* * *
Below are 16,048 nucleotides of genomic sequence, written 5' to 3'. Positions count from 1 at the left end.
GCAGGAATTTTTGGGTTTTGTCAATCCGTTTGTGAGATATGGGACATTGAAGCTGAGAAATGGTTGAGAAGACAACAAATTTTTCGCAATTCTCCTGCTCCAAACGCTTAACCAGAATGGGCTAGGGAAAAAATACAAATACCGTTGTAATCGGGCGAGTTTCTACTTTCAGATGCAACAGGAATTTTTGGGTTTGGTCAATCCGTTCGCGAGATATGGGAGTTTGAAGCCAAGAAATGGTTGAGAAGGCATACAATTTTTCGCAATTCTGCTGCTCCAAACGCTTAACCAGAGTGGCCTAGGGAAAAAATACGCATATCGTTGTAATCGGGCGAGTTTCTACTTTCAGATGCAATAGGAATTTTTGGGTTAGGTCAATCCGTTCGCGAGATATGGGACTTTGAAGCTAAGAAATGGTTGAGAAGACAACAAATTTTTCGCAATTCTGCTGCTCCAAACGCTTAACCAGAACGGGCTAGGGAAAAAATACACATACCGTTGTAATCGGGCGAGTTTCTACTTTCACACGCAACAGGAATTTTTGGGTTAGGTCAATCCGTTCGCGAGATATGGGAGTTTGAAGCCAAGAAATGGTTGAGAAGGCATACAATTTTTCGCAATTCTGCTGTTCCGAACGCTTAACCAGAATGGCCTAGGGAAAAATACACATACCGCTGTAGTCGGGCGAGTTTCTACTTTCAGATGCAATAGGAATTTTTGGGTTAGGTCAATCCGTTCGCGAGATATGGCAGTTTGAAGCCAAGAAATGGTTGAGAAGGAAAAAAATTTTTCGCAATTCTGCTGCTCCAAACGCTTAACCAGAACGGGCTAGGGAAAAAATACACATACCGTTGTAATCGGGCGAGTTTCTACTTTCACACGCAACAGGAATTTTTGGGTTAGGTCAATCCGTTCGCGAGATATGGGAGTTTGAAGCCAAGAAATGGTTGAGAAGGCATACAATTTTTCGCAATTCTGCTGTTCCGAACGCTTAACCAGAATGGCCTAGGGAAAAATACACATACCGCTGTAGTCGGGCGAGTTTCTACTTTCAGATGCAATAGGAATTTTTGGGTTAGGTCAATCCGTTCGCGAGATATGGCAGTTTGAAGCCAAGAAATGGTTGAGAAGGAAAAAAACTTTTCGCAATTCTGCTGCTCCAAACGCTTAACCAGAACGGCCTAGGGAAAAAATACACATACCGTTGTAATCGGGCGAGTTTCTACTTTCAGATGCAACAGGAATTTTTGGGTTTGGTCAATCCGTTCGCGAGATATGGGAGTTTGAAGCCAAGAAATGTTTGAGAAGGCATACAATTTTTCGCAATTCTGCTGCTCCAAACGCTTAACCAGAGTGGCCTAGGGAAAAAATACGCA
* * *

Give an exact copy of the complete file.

Below are 16,048 nucleotides of genomic sequence, written 5' to 3'. Positions count from 1 at the left end.
GCAGGAATTTTTGGGTTTTGTCAATCCGTTTGTGAGATATGGGACATTGAAGCTGAGAAATGGTTGAGAAGACAACAAATTTTTCGCAATTCTCCTGCTCCAAACGCTTAACCAGAATGGGCTAGGGAAAAAATACAAATACCGTTGTAATCGGGCGAGTTTCTACTTTCAGATGCAACAGGAATTTTTGGGTTTGGTCAATCCGTTCGCGAGATATGGGAGTTTGAAGCCAAGAAATGGTTGAGAAGGCATACAATTTTTCGCAATTCTGCTGCTCCAAACGCTTAACCAGAGTGGCCTAGGGAAAAAATACGCATATCGTTGTAATCGGGCGAGTTTCTACTTTCAGATGCAATAGGAATTTTTGGGTTAGGTCAATCCGTTCGCGAGATATGGGACTTTGAAGCTAAGAAATGGTTGAGAAGACAACAAATTTTTCGCAATTCTGCTGCTCCAAACGCTTAACCAGAACGGGCTAGGGAAAAAATACACATACCGTTGTAATCGGGCGAGTTTCTACTTTCACACGCAACAGGAATTTTTGGGTTAGGTCAATCCGTTCGCGAGATATGGGAGTTTGAAGCCAAGAAATGGTTGAGAAGGCATACAATTTTTCGCAATTCTGCTGTTCCGAACGCTTAACCAGAATGGCCTAGGGAAAAATACACATACCGCTGTAGTCGGGCGAGTTTCTACTTTCAGATGCAATAGGAATTTTTGGGTTAGGTCAATCCGTTCGCGAGATATGGCAGTTTGAAGCCAAGAAATGGTTGAGAAGGAAAAAAATTTTTCGCAATTCTGCTGCTCCAAACGCTTAACCAGAACGGGCTAGGGAAAAAATACACATACCGTTGTAATCGGGCGAGTTTCTACTTTCACACGCAACAGGAATTTTTGGGTTAGGTCAATCCGTTCGCGAGATATGGGAGTTTGAAGCCAAGAAATGGTTGAGAAGGCATACAATTTTTCGCAATTCTGCTGTTCCGAACGCTTAACCAGAATGGCCTAGGGAAAAATACACATACCGCTGTAGTCGGGCGAGTTTCTACTTTCAGATGCAATAGGAATTTTTGGGTTAGGTCAATCCGTTCGCGAGATATGGCAGTTTGAAGCCAAGAAATGGTTGAGAAGGAAAAAAACTTTTCGCAATTCTGCTGCTCCAAACGCTTAACCAGAACGGCCTAGGGAAAAAATACACATACCGTTGTAATCGGGCGAGTTTCTACTTTCAGATGCAACAGGAATTTTTGGGTTTGGTCAATCCGTTCGCGAGATATGGGAGTTTGAAGCCAAGAAATGTTTGAGAAGGCATACAATTTTTCGCAATTCTGCTGCTCCAAACGCTTAACCAGAGTGGCCTAGGGAAAAAATACGCA